The Puriri mission seemed to have become well established when in 1835 news of tribal wars brought Henry Williams again to the Waikato, where he obtained assurances of peace from Te Waharoa, and then passed on to the station at Mangapouri. Visiting Te Horo, the seat of the fighting, he persuaded Te Kanawa and Kauwai to make peace. He next went on to Ngaruawahia, where he interviewed Te Wherowhero, and secured his agreement for peace with the people of the Thames and for the establishing of a mission station at Manakau. Four months later, he again sailed to Waikato, this time with the Rev. Robert Maunsell, and settled a fresh dispute between the Waikato and the Thames tribes. But disappointment followed success, for Rotorua Maoris had killed and eaten Hunga, a cousin of Te Waharoa. The result was war, and the destruction and temporary abandonment of the southern missionary stations.
Despite all this movement and counter movement, work was still
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being carried on in the mission stations in the Bay of Islands. Trouble was caused by the lawless pakeha settlers in Kororareka, and Henry Williams was anxious for action by Great Britain, either by the strengthening of the hands of the British Resident, or by the establishment of British government. 3 Among the Maori tribes of the Bay of Islands peace had been the rule for some considerable time, but in 1837 this was broken by a tribal war between the people of Titore and those of Pomare. Again Henry Williams secured a settlement, but not before some of the leading chiefs had been killed.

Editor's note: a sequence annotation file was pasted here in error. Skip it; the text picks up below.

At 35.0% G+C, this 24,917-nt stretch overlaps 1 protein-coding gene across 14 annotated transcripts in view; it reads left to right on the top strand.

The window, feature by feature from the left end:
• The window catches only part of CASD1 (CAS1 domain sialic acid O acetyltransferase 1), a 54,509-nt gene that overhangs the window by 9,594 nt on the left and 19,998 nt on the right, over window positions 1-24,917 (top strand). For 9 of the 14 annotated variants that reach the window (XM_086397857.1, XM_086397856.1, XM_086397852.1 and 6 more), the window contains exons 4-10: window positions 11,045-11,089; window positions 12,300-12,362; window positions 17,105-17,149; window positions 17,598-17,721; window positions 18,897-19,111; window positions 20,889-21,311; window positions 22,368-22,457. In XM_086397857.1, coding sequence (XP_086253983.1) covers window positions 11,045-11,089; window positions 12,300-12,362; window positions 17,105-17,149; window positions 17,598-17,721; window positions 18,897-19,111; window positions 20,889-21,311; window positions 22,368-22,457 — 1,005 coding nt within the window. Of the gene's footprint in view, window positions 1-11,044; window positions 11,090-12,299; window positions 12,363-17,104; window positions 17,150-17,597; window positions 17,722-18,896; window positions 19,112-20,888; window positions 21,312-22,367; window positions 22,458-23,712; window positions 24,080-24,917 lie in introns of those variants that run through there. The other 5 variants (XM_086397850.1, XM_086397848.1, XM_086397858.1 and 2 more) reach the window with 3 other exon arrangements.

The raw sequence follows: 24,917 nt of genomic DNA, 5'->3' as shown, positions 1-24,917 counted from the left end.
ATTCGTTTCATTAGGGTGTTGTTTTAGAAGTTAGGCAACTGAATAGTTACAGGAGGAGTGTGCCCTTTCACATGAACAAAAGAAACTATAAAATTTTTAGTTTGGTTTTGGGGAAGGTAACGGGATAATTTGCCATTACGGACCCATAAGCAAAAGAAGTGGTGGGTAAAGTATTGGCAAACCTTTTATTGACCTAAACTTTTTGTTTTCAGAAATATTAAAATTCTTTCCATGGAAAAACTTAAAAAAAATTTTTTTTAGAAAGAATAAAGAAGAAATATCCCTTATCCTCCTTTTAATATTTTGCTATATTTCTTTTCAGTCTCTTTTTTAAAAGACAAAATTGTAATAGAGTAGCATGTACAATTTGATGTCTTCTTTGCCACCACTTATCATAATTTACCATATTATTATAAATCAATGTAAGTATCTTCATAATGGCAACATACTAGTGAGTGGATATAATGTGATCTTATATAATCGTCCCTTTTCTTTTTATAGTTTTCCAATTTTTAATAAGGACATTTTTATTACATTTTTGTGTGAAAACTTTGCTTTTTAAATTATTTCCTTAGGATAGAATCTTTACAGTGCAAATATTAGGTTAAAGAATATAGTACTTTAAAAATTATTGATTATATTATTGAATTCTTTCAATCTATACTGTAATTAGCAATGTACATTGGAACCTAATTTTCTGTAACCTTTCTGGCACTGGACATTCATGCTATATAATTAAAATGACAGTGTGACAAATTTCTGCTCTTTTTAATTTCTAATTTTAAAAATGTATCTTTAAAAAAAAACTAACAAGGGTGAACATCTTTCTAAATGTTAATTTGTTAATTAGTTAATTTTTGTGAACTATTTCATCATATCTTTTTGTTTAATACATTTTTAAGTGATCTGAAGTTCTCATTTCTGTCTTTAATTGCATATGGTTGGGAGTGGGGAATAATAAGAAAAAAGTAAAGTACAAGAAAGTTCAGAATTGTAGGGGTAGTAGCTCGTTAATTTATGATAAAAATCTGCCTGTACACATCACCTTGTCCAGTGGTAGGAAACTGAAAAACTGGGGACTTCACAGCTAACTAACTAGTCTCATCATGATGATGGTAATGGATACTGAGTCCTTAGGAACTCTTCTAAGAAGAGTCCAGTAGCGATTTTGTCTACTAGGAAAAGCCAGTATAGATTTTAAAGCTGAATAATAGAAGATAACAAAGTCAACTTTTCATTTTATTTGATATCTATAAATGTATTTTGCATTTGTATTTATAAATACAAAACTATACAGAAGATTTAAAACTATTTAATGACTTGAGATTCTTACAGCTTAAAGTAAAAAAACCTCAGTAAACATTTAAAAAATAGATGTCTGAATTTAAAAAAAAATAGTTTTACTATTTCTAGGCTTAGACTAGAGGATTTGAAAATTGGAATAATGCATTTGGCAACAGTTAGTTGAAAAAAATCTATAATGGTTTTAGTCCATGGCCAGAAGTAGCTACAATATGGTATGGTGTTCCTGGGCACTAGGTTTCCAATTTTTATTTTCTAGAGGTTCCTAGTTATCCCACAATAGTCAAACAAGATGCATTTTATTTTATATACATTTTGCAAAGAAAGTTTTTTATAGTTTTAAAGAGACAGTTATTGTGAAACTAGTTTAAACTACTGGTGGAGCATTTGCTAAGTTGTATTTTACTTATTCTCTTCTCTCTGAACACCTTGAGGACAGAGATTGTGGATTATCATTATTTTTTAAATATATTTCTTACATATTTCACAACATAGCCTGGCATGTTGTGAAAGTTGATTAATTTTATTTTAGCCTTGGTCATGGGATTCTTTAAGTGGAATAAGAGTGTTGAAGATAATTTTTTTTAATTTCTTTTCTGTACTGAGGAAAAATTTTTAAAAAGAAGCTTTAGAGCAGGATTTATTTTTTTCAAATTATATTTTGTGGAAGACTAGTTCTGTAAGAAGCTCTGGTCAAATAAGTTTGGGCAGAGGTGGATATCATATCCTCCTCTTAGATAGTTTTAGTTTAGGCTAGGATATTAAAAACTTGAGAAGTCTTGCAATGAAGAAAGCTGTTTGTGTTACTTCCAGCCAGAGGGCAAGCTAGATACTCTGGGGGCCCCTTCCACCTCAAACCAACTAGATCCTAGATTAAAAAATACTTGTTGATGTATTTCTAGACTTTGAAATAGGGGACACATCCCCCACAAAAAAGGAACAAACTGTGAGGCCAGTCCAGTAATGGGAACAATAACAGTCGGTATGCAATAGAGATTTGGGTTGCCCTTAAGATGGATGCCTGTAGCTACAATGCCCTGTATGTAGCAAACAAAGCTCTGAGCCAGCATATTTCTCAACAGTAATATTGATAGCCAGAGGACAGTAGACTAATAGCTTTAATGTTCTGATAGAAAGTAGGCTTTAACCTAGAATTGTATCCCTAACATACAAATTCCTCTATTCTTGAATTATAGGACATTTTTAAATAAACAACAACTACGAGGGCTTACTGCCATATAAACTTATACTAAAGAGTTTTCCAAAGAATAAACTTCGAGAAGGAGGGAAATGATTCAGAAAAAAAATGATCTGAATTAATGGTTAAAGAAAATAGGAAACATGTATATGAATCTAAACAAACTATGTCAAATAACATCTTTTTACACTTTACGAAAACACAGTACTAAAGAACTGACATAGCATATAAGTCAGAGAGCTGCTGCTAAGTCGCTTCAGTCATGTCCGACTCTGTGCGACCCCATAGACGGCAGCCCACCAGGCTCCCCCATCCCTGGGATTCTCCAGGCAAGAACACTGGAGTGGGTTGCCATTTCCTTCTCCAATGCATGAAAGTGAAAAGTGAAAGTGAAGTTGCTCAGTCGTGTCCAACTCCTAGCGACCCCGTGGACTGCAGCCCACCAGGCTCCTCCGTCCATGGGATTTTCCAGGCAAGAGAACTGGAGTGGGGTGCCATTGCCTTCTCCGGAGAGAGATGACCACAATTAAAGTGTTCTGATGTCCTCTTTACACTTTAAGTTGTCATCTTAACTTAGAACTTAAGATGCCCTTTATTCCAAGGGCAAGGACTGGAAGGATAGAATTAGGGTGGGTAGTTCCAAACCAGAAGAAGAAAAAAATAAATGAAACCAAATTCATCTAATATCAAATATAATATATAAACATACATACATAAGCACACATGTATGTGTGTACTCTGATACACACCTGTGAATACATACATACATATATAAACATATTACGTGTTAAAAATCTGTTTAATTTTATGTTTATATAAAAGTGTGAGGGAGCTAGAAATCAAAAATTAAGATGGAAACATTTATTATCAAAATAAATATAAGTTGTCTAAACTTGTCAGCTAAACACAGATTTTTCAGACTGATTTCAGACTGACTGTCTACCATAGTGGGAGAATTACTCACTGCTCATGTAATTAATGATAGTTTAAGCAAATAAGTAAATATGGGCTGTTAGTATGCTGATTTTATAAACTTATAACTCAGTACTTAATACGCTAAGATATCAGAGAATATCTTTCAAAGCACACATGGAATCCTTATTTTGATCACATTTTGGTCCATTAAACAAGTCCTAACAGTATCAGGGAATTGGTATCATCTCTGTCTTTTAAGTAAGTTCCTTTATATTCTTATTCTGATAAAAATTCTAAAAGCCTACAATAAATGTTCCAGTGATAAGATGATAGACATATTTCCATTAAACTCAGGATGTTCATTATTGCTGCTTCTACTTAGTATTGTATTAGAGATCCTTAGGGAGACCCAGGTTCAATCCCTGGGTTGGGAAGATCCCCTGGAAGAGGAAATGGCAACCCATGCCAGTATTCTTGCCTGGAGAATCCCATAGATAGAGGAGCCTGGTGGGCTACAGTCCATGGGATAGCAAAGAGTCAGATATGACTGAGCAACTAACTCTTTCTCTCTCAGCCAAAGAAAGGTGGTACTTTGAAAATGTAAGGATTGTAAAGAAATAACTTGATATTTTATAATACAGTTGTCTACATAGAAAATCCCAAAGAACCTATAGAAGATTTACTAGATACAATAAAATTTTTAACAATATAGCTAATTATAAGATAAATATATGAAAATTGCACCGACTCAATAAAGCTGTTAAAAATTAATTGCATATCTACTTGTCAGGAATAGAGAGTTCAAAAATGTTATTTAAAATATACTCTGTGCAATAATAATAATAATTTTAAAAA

In 1838 troubles and successes vied with one another. The establishment of a Roman Catholic mission in New Zealand was a great trial to Williams, confusing, as it did, the appeal of Christianity to the Maori. In April, the arrival of a French man-o'-war caused some concern as to its purpose. But progress in the mission was shown when, in October, Henry Williams sailed with six Maori converts who had volunteered to go as missionaries to the East Cape and Turanga. 4
The following year gave evidence of even greater advance. Responding to the request of Te Rauparaha, Henry Williams set out with the Rev. Octavius Hadfield to establish a mission station at Otaki. They travelled by ship to Port Nicholson, and, after settling Hadfield at Otaki and achieving another settlement of peace between warring tribes, Henry Williams returned through Wanganui, up the Wanganui River, overland round Tongariro by a route near to what is now known as the Desert Road to Taupo, Rotorua and Tauranga. This journey on foot of 330 miles through rugged, uncharted country was an amazing feat. It was while at Port Nicholson on this occasion that by defending the Maori he incurred the anger of the representatives of the New Zealand Company, and received much undeserved abuse.
With the arrival of Captain Hobson in January 1840 a new era began for New Zealand, and Henry Williams found himself involved as political adviser to the Crown. He threw all his powerful influence behind the Treaty of Waitangi, and, when it was taken throughout New Zealand to secure the consent of the leading chiefs, he chose for himself the most difficult area, that of Cook Strait, where against the opposition of the New Zealand Company's servants, he secured the signatures of many of the chiefs. Although he had wished to devote himself entirely to missionary work, his knowledge and